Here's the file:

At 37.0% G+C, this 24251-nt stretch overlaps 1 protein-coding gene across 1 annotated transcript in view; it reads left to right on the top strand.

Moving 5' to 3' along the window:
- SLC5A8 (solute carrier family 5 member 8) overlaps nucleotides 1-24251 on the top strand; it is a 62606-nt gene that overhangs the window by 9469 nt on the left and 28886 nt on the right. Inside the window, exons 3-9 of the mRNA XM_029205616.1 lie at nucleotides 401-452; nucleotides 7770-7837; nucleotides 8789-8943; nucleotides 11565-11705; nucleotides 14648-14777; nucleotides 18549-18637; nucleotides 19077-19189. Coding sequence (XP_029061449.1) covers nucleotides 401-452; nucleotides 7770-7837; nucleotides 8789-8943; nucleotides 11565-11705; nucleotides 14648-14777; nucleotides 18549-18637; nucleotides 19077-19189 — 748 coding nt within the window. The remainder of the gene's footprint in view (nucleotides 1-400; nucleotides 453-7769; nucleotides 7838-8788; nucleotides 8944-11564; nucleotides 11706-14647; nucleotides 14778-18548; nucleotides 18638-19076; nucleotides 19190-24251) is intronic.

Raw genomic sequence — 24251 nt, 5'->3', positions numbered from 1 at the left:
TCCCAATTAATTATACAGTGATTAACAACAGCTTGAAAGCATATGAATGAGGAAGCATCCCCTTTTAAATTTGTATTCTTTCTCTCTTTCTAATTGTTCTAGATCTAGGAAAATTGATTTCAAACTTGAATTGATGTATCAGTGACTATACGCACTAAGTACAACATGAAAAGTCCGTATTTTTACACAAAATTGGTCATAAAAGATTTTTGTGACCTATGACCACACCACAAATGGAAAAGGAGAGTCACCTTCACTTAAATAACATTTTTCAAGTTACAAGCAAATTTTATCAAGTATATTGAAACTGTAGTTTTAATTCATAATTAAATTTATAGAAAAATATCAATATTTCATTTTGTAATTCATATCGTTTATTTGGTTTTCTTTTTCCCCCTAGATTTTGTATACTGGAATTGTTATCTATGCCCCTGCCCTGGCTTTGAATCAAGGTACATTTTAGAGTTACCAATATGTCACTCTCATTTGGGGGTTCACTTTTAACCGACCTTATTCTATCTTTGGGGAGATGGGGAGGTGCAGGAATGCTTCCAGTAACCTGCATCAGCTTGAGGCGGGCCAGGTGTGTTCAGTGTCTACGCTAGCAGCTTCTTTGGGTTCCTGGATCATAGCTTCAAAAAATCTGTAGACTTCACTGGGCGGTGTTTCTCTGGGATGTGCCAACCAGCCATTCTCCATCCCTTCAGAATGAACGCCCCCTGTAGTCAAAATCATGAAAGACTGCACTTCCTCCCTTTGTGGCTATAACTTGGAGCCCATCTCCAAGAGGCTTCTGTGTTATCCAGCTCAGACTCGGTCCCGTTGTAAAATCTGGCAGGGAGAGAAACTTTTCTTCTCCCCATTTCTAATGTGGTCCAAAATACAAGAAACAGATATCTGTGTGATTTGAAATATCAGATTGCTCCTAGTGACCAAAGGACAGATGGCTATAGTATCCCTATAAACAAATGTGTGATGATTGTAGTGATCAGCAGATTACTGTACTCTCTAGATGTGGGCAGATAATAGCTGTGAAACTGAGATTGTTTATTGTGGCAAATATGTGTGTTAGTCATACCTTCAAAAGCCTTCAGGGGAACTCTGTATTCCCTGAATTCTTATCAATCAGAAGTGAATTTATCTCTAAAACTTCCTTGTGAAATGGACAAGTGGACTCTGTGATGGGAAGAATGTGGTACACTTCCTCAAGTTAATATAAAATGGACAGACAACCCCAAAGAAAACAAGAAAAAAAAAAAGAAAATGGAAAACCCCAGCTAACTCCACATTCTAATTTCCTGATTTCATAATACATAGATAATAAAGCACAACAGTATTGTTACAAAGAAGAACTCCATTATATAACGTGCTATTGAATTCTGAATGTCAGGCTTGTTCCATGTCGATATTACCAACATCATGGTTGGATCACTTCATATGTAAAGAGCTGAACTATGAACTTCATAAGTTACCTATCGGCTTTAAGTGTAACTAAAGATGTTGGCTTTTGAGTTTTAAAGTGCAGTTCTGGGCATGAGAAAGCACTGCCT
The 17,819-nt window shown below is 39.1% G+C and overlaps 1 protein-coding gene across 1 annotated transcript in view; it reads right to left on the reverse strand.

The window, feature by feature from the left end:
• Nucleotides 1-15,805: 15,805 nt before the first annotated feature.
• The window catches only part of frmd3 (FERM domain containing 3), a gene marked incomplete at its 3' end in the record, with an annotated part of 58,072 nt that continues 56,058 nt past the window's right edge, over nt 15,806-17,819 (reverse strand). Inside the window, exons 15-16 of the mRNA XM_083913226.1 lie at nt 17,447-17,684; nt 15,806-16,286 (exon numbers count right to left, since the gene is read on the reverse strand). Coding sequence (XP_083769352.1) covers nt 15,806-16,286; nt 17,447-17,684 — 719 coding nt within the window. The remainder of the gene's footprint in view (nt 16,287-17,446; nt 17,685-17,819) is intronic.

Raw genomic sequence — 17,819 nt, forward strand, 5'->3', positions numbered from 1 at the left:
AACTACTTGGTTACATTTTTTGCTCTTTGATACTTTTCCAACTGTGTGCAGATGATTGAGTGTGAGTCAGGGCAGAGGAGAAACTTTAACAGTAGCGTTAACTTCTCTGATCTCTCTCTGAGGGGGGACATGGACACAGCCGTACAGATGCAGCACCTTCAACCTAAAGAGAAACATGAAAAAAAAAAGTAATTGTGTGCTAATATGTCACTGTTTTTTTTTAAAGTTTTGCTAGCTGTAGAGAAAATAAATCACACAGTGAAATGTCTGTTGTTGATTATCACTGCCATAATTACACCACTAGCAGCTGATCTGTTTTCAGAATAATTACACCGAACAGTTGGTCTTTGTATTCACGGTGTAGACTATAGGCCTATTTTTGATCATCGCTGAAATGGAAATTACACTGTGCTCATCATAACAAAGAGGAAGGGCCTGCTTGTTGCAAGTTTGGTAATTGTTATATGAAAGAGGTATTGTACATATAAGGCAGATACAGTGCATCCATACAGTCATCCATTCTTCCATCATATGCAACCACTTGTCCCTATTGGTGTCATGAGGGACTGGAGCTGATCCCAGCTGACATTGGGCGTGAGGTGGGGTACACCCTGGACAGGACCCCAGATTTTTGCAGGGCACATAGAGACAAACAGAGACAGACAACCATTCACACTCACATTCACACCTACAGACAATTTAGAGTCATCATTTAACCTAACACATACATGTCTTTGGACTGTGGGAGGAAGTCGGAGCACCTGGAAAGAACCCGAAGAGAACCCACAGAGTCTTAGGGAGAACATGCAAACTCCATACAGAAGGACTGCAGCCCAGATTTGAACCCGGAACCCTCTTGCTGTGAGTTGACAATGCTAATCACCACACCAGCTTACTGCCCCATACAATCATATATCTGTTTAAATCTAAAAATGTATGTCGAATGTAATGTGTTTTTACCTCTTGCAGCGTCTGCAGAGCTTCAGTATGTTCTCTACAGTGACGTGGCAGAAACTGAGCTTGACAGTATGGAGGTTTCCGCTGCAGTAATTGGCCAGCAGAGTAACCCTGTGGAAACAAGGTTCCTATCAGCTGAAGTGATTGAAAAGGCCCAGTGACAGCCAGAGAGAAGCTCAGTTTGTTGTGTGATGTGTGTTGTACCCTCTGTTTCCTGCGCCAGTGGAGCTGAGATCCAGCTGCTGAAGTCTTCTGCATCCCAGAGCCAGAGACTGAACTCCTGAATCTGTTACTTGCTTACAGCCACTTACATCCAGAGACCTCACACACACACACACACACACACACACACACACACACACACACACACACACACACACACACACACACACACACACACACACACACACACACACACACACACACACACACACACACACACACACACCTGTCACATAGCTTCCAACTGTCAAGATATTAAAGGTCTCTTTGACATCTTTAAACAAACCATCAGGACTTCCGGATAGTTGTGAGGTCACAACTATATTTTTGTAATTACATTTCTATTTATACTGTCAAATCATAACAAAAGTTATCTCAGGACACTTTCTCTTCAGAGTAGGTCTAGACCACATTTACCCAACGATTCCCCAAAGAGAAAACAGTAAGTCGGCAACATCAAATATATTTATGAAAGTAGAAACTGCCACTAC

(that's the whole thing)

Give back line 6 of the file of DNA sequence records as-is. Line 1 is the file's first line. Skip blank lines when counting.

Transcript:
The 17,819-nt window shown below is 39.1% G+C and overlaps 1 protein-coding gene across 1 annotated transcript in view; it reads right to left on the reverse strand.